Setting is...
(1)
Now necessary condition for f(*) analytic is done by the Cauchy-Riemann relations...
(2)
What are the values of z [if any...] that satisfy (2)?...
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I already know that it is real analytic in 1, with radius of convergence 1 and power series expansion:
for
Now what?
I think that I can show that ln is real analytic for all points of (0,2). But I'd like to prove it for .
Some thoughts?
Thanks for your replies. But I cannot use any knowledge of complex numbers. It's only real analysis, no complex numbers.
I use the definition from Tao's Analysis II:
Let E be a subset of R and let f:E--> R be a function. If a is an interior point of E, we say that f is real analytic at a if there exists an open interval (a-r,a+r) in E for some r>0 such that there exists a power series centered at a which has a radius of convergence greater than or equal to r, and which converges to f on (a-r,a+r). If E is an open set, and f is real analytic at every point a of E, we say that f is real analytic on E.
(where open) is analytic in if and only if for all there exist an interval, and constants with the property that for all . The proof is not difficult, the key is using an appropiate form of the residue in Taylor's formula.
From this, and noting that the result follows.
That's not true... the logarithm has an essential singularity at the origin, of the worst possible kind on top of that! The largest possible domain on which a fixed branch of a logarithm can live comfortably is the plane cut along some curve joining and . But you're right in the sense that the existence of a holomorphic function on which coincides with the usual (real) logarithm on the real line immediately implies that the usual logarithm is analytic there (and everywhere else on ).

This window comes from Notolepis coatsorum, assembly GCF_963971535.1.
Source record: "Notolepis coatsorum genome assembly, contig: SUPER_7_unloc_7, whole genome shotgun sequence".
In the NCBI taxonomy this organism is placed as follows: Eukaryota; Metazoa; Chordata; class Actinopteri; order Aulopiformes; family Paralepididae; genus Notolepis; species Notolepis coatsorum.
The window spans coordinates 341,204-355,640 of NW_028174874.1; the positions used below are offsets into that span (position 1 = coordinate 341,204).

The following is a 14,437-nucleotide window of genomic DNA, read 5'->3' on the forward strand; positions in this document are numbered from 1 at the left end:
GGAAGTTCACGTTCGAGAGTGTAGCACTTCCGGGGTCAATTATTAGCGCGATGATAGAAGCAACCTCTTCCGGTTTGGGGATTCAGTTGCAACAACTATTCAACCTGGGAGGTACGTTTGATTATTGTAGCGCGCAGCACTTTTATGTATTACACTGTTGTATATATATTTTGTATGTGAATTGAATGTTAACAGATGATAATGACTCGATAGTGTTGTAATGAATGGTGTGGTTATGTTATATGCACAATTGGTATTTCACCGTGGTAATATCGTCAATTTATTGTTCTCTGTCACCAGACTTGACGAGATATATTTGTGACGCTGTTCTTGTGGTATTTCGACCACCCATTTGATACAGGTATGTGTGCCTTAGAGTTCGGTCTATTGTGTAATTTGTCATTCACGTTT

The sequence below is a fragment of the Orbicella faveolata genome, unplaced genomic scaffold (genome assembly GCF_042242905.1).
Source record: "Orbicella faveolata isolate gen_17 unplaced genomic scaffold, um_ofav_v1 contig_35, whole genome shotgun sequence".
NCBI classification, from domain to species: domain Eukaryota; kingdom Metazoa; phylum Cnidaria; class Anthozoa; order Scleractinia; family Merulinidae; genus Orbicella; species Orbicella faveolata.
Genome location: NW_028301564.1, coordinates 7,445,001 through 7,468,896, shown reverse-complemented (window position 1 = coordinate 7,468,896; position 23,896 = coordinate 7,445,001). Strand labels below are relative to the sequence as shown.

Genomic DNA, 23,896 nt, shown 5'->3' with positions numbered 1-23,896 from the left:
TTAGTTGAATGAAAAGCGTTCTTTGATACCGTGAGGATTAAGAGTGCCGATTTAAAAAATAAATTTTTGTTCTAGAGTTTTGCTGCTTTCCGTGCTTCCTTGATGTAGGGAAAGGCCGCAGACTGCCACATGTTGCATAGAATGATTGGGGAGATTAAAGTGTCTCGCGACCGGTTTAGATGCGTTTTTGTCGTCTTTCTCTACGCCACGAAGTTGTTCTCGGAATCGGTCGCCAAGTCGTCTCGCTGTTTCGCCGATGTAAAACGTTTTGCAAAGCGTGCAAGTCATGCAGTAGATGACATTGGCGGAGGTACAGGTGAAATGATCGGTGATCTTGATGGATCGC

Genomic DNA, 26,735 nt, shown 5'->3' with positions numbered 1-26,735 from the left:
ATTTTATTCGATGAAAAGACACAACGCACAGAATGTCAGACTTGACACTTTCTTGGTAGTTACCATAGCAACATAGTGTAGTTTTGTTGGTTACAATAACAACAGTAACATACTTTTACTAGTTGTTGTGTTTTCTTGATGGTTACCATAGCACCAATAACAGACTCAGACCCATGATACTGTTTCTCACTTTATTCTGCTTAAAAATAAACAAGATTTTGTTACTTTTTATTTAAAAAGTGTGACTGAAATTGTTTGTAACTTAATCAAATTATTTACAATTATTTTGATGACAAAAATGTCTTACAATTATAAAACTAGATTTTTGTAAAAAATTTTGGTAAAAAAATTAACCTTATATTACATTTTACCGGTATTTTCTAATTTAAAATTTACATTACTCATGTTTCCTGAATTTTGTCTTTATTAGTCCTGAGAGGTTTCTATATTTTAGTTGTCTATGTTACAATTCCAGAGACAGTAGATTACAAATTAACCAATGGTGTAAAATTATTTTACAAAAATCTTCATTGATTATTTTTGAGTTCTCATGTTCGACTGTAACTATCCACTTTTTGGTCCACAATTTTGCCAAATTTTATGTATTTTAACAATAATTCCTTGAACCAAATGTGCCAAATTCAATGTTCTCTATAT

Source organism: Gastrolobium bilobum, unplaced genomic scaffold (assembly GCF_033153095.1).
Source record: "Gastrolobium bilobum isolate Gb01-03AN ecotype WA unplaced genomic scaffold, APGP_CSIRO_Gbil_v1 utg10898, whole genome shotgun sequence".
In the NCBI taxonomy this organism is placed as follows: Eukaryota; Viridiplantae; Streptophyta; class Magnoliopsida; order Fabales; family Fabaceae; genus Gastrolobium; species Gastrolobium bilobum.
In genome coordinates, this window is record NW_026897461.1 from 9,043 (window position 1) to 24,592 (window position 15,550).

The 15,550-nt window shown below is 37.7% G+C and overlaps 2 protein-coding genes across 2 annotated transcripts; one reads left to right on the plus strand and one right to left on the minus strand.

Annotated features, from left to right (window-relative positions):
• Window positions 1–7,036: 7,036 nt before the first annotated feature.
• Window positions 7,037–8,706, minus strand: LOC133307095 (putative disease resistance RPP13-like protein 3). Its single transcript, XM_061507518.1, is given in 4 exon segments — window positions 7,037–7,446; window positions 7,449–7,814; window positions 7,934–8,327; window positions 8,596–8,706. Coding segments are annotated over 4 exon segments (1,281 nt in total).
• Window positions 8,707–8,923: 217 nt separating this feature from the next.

That is not fully exact!... the function is a multivalued function that in has a singularity classified as branch point. Effectively such type of singularity is, in a certain sense, 'the worst possible' because for an with an essential singularity in [like for example ...] it is possible to obtain the Laurent expansion around , but for that is impossible...
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For more information about the singularity of in see...
Logarithmic Singularity -- from Wolfram MathWorld
Kind regards